The latest issue of The McKinsey Quarterly contains a fascinating article entitled The Halo Effect, and Other Managerial Delusions. It suggests that many executives look in the wrong places for the insights that will deliver a competitive edge. I believe many executives fall prey to the same flawed thinking as they search for opportunities for innovation.
The author, Phil Rosenzweig, believes that executives rely too much on books and articles that claim to be based on extensive study and reams of data, but are actually fundamentally flawed by the “halo effect.” This is the tendency to make specific inferences on the basis of a general impression. For example, when we see a company that has rising sales, successful products and increasing profits, we ascribe that to its visionary leadership, innovative culture, commitment to its customers and other positive factors. On the other hand, if the same company runs into a spell of poor performance, the media and book authors often say that’s due to poor leadership, a flawed culture, its ignorance of its customers and other negative factors. In fact, neither scenario may be absolutely true. In fact, a myriad of factors contribute to why a company is succeeding and struggling at any point in time, Rosenzweig points out.
Another flaw in business literature, according to the author, is to believe that a company can achieve success if it follows a specific set of steps – which he calls “the delusion of absolute performance.”
“Following a given formula can’t ensure high performance, and for a simple reason: in a competitive market economy, performance is fundamentally relative, not absolute. Success and failure depend not only on a company’s actions but also on those of its rivals. A company can improve its operations in many ways—better quality, lower cost, faster throughput time, superior asset management, and more—but if rivals improve at a faster rate, its performance may suffer… High performance comes from doing things better than rivals can, which means that managers have to take risks. This uncomfortable truth recognizes that some elements of business performance are beyond our control, yet it is an essential concept that clear-thinking executives must grasp.”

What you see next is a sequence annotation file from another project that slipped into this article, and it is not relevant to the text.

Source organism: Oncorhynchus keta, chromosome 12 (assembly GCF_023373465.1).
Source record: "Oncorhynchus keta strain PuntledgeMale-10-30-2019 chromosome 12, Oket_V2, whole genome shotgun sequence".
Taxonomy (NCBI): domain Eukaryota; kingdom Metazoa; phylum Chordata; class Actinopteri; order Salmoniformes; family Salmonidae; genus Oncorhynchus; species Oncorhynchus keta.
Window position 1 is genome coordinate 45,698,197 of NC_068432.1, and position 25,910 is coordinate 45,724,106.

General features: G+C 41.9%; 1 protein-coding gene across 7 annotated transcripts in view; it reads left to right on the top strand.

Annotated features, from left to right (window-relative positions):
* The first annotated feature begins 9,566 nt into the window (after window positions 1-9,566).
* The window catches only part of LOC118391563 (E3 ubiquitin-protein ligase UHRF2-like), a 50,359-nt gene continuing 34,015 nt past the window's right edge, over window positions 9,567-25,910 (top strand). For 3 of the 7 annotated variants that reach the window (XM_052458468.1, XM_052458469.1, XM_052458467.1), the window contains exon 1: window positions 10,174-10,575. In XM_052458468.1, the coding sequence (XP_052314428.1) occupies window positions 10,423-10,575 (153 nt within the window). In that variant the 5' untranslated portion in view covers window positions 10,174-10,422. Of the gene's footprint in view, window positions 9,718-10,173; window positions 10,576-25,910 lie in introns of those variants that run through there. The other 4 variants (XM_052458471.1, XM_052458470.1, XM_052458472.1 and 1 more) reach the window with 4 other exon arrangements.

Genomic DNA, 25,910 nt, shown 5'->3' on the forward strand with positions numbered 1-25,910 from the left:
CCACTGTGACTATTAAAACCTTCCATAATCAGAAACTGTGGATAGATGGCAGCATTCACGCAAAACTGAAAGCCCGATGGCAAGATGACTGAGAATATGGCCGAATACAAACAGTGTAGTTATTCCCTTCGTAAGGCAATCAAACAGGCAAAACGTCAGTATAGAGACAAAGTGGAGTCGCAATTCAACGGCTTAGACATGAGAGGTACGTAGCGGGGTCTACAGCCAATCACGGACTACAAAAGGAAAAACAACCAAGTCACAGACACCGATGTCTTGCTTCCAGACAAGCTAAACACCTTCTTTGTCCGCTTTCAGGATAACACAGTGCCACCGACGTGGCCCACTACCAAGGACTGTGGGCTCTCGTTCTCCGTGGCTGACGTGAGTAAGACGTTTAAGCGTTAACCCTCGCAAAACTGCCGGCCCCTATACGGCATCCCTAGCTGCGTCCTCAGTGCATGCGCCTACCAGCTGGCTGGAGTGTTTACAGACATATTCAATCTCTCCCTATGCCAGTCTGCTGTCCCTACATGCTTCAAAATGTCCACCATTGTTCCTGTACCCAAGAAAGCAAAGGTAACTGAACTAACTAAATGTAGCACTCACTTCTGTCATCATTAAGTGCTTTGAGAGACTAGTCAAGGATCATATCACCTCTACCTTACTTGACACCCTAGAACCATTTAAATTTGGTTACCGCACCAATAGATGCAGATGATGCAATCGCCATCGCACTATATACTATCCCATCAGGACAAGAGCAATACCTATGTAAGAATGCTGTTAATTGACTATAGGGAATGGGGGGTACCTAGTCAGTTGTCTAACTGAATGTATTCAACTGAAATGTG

The final flaw that savvy executives need to watch out for is something that Rosenzweig calls “the delusion of lasting success.” Typically, this comes from authors who look at a group of companies that have been successful over time, and then try to generalize the factors they have in common that have supposedly been key to their ongoing success.
“What the authors claim to be the causes of long-term performance are more accurately understood as attributions made about companies that had been selected precisely for their long-term performance… In fact, lasting success is largely a delusion, a statistical anomaly… Corporate longevity is neither very likely nor, when we find it, generally associated with high performance. On the whole, if we look at the full population of companies over time, there’s a strong tendency for extreme performance in one time period to be followed by less extreme performance in the next. Suggesting that companies can follow a blueprint to achieve lasting success may be appealing, but it’s not supported by the evidence.”
So what’s a savvy executive to do? Rosenzweig recommends spending less time reading and more time developing critical thinking skills. “Wise executives should be able to think clearly about the quality of research claims and to detect some of the egregious errors that pervade the business world. Indeed, the capacity for critical thinking is an important asset for any business strategist – one that allows the executive to cut through the clutter and to discard the delusions, embracing instead a more realistic understanding of business success and failure.”
This is a thought-provoking article, and I highly recommend that you read it!